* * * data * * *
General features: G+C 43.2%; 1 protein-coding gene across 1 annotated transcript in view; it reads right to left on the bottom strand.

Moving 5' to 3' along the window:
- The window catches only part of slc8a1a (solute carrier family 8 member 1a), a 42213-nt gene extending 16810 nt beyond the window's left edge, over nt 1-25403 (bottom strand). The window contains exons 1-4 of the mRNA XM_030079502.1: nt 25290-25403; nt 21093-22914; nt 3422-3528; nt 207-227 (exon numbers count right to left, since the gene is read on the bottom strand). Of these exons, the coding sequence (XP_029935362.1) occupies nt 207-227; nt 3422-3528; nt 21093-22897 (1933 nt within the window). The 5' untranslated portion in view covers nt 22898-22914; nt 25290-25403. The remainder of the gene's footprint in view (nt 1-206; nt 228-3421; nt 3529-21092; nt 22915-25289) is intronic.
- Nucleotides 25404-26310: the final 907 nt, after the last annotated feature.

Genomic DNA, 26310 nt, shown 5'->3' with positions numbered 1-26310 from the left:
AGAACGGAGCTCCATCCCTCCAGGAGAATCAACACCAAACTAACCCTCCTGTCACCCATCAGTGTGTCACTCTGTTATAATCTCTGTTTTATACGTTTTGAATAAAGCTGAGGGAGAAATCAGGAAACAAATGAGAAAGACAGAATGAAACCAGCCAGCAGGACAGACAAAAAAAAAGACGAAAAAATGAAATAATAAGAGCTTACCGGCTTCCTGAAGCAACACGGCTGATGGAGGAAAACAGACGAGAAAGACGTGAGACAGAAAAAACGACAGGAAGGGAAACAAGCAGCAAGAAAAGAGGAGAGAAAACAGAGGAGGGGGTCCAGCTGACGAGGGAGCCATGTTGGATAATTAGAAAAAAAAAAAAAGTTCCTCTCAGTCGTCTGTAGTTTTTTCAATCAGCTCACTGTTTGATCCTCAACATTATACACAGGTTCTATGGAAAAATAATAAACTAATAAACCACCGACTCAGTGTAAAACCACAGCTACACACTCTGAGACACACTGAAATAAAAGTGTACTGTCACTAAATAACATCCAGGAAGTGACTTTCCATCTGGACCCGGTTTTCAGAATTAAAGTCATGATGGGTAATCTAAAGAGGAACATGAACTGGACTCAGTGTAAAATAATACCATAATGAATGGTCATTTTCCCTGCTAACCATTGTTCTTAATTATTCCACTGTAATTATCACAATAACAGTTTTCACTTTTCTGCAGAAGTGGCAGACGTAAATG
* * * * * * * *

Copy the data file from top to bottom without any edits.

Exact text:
General features: G+C 43.2%; 1 protein-coding gene across 1 annotated transcript in view; it reads right to left on the bottom strand.

Moving 5' to 3' along the window:
- The window catches only part of slc8a1a (solute carrier family 8 member 1a), a 42213-nt gene extending 16810 nt beyond the window's left edge, over nt 1-25403 (bottom strand). The window contains exons 1-4 of the mRNA XM_030079502.1: nt 25290-25403; nt 21093-22914; nt 3422-3528; nt 207-227 (exon numbers count right to left, since the gene is read on the bottom strand). Of these exons, the coding sequence (XP_029935362.1) occupies nt 207-227; nt 3422-3528; nt 21093-22897 (1933 nt within the window). The 5' untranslated portion in view covers nt 22898-22914; nt 25290-25403. The remainder of the gene's footprint in view (nt 1-206; nt 228-3421; nt 3529-21092; nt 22915-25289) is intronic.
- Nucleotides 25404-26310: the final 907 nt, after the last annotated feature.

Genomic DNA, 26310 nt, shown 5'->3' with positions numbered 1-26310 from the left:
AGAACGGAGCTCCATCCCTCCAGGAGAATCAACACCAAACTAACCCTCCTGTCACCCATCAGTGTGTCACTCTGTTATAATCTCTGTTTTATACGTTTTGAATAAAGCTGAGGGAGAAATCAGGAAACAAATGAGAAAGACAGAATGAAACCAGCCAGCAGGACAGACAAAAAAAAAGACGAAAAAATGAAATAATAAGAGCTTACCGGCTTCCTGAAGCAACACGGCTGATGGAGGAAAACAGACGAGAAAGACGTGAGACAGAAAAAACGACAGGAAGGGAAACAAGCAGCAAGAAAAGAGGAGAGAAAACAGAGGAGGGGGTCCAGCTGACGAGGGAGCCATGTTGGATAATTAGAAAAAAAAAAAAAGTTCCTCTCAGTCGTCTGTAGTTTTTTCAATCAGCTCACTGTTTGATCCTCAACATTATACACAGGTTCTATGGAAAAATAATAAACTAATAAACCACCGACTCAGTGTAAAACCACAGCTACACACTCTGAGACACACTGAAATAAAAGTGTACTGTCACTAAATAACATCCAGGAAGTGACTTTCCATCTGGACCCGGTTTTCAGAATTAAAGTCATGATGGGTAATCTAAAGAGGAACATGAACTGGACTCAGTGTAAAATAATACCATAATGAATGGTCATTTTCCCTGCTAACCATTGTTCTTAATTATTCCACTGTAATTATCACAATAACAGTTTTCACTTTTCTGCAGAAGTGGCAGACGTAAATG